Whether you’re ready for it or not, e-commerce business is here — and here to stay — in the automotive aftermarket, according to an industry executive.
Even worse, some may not even realize it’s here, observed Mike Mohler, executive vice president and chief purchasing officer with The Automotive Parts Services Group (commonly referred to as The Group).
“I want to raise the collective consciousness here around e-commerce,” he said during the recent Automotive Aftermarket Suppliers Association Vision Conference in Detroit.
And, he added, it’s going to change a lot of the existing infrastructure that exists in the automotive aftermarket.
“For example, if we don’t take a very hard look at our ability to change the very nature in which we sell brand equity, sell premium products versus lower placed products; if we don’t learn how to do that with our vendors and our digital marketing and our data and all the things that will appeal to our now-disembodied customers — because they’re online 50 per cent of the time — and then ordering without any communication, the differentiator becomes what? It becomes five screens on the shop’s desktop [and comparing], ‘Who can give me that Tier 1 product at the least cost?’ And that’s the last thing that we want,” he said.
Mohler was speaking as part of a panel alongside Susan Starnes, vice president of emerging markets at NAPA, and Jon Stanley, executive director of B2B and strategy in the consumer tire division at Bridgestone Americas. Barry Neal, senior partner at Roland Berger moderated the discussion.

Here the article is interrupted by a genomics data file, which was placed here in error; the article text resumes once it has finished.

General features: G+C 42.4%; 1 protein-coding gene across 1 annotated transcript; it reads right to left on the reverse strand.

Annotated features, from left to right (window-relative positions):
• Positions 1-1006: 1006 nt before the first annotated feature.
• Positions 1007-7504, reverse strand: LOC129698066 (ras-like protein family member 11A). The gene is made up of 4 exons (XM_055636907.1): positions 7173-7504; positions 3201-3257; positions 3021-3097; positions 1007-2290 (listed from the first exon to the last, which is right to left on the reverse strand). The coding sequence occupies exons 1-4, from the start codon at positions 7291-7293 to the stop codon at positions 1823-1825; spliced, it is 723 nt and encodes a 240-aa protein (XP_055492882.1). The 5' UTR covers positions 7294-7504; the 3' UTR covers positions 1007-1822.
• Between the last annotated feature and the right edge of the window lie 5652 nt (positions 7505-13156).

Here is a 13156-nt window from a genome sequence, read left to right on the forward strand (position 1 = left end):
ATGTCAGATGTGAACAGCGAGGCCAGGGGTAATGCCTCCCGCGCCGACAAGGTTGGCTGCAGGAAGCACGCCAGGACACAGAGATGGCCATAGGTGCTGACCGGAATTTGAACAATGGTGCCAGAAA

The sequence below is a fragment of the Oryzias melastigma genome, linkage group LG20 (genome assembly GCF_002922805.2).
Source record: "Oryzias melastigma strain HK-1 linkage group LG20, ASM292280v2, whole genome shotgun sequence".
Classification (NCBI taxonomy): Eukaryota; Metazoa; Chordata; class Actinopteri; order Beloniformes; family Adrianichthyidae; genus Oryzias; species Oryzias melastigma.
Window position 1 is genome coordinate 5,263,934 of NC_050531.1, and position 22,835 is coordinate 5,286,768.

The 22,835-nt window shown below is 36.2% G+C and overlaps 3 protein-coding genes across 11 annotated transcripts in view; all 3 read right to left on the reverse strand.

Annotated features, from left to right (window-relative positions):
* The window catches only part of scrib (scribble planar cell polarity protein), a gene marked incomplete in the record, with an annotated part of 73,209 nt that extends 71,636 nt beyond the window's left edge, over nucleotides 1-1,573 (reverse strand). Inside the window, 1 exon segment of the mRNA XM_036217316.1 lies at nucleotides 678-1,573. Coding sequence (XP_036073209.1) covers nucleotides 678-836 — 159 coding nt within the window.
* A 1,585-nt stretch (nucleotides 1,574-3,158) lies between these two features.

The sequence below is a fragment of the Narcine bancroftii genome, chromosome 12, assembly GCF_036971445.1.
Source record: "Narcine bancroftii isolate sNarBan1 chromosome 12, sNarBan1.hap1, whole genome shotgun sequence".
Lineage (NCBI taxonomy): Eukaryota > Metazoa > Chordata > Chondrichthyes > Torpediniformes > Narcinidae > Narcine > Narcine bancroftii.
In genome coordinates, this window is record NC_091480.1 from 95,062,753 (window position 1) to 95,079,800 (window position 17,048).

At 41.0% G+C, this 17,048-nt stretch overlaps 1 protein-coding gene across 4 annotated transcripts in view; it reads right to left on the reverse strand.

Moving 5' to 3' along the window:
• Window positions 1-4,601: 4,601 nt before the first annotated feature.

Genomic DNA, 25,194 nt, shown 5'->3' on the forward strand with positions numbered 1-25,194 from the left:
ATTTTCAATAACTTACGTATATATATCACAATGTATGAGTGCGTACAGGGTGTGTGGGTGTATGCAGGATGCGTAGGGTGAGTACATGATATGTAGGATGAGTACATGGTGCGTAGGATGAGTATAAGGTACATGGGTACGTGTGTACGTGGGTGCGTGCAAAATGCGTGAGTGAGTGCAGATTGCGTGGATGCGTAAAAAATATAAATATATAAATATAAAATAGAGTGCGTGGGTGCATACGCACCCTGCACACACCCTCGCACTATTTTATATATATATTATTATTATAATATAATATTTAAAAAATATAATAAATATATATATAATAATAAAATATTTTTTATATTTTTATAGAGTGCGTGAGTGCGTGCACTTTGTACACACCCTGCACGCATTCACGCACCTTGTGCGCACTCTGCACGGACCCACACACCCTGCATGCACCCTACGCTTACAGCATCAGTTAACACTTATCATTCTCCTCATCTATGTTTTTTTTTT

If the choice comes down to price, then automotive parts are just another commodity in the eyes of the customer.
“If we don’t get our arms around the potential for commoditization, if we don’t figure out how to digitally market ourselves, if we don’t figure that out, welcome to 100 per cent commoditization of everything we do. That’s my opinion,” he said.
During another session at the conference, Brent Berman, vice president of repair products at First Brands Group noted the appetite for e-commerce most definitely exists and is already there. After all, when a shop connects to their local jobber through their computer, chooses the parts they need and has it all delivered to them, that’s e-commerce. It has existed for some time.
“I think the habits are definitely there. I think they might already be there more than you think,” he said during his session E-tailing: Growth Beyond the Pandemic.
Another key question on Mohler’s mind was how the industry can translate its message of being premium providers of premium products and bring that to the marketplace. “And then how does that transfer into our ability to really speak without our voices?” Mohler asked.
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